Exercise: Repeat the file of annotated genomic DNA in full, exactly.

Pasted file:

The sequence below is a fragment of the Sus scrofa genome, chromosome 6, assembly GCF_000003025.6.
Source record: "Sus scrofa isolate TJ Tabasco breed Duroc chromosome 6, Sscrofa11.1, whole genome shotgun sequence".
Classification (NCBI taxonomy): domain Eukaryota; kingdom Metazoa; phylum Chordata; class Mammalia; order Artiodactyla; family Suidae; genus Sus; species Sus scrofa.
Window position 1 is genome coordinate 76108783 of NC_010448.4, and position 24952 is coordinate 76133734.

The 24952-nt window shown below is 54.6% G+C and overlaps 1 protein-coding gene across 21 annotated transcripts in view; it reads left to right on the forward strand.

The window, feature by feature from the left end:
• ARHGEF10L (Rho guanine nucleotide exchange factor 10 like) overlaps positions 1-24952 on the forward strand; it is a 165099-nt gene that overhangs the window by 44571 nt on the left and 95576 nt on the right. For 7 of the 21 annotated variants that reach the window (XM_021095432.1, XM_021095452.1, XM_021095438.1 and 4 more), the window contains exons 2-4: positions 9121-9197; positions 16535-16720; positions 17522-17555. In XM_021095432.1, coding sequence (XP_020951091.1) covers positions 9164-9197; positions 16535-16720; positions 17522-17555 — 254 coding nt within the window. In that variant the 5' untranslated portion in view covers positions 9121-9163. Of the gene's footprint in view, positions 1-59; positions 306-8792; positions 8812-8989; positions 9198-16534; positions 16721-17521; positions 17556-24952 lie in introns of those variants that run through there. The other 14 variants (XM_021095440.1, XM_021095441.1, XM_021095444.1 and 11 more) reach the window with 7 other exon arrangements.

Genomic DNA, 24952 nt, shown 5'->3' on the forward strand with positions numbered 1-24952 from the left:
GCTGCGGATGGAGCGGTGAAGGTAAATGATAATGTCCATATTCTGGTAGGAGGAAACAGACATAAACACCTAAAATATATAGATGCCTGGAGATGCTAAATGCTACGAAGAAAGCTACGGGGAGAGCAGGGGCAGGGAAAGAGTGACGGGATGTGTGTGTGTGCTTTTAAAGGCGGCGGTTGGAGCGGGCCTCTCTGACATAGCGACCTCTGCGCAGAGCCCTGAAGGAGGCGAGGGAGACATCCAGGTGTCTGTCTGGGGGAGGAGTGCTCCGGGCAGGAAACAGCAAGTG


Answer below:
The sequence below is a fragment of the Sus scrofa genome, chromosome 6, assembly GCF_000003025.6.
Source record: "Sus scrofa isolate TJ Tabasco breed Duroc chromosome 6, Sscrofa11.1, whole genome shotgun sequence".
Classification (NCBI taxonomy): domain Eukaryota; kingdom Metazoa; phylum Chordata; class Mammalia; order Artiodactyla; family Suidae; genus Sus; species Sus scrofa.
Window position 1 is genome coordinate 76108783 of NC_010448.4, and position 24952 is coordinate 76133734.

The 24952-nt window shown below is 54.6% G+C and overlaps 1 protein-coding gene across 21 annotated transcripts in view; it reads left to right on the forward strand.

The window, feature by feature from the left end:
• ARHGEF10L (Rho guanine nucleotide exchange factor 10 like) overlaps positions 1-24952 on the forward strand; it is a 165099-nt gene that overhangs the window by 44571 nt on the left and 95576 nt on the right. For 7 of the 21 annotated variants that reach the window (XM_021095432.1, XM_021095452.1, XM_021095438.1 and 4 more), the window contains exons 2-4: positions 9121-9197; positions 16535-16720; positions 17522-17555. In XM_021095432.1, coding sequence (XP_020951091.1) covers positions 9164-9197; positions 16535-16720; positions 17522-17555 — 254 coding nt within the window. In that variant the 5' untranslated portion in view covers positions 9121-9163. Of the gene's footprint in view, positions 1-59; positions 306-8792; positions 8812-8989; positions 9198-16534; positions 16721-17521; positions 17556-24952 lie in introns of those variants that run through there. The other 14 variants (XM_021095440.1, XM_021095441.1, XM_021095444.1 and 11 more) reach the window with 7 other exon arrangements.

Genomic DNA, 24952 nt, shown 5'->3' on the forward strand with positions numbered 1-24952 from the left:
GCTGCGGATGGAGCGGTGAAGGTAAATGATAATGTCCATATTCTGGTAGGAGGAAACAGACATAAACACCTAAAATATATAGATGCCTGGAGATGCTAAATGCTACGAAGAAAGCTACGGGGAGAGCAGGGGCAGGGAAAGAGTGACGGGATGTGTGTGTGTGCTTTTAAAGGCGGCGGTTGGAGCGGGCCTCTCTGACATAGCGACCTCTGCGCAGAGCCCTGAAGGAGGCGAGGGAGACATCCAGGTGTCTGTCTGGGGGAGGAGTGCTCCGGGCAGGAAACAGCAAGTG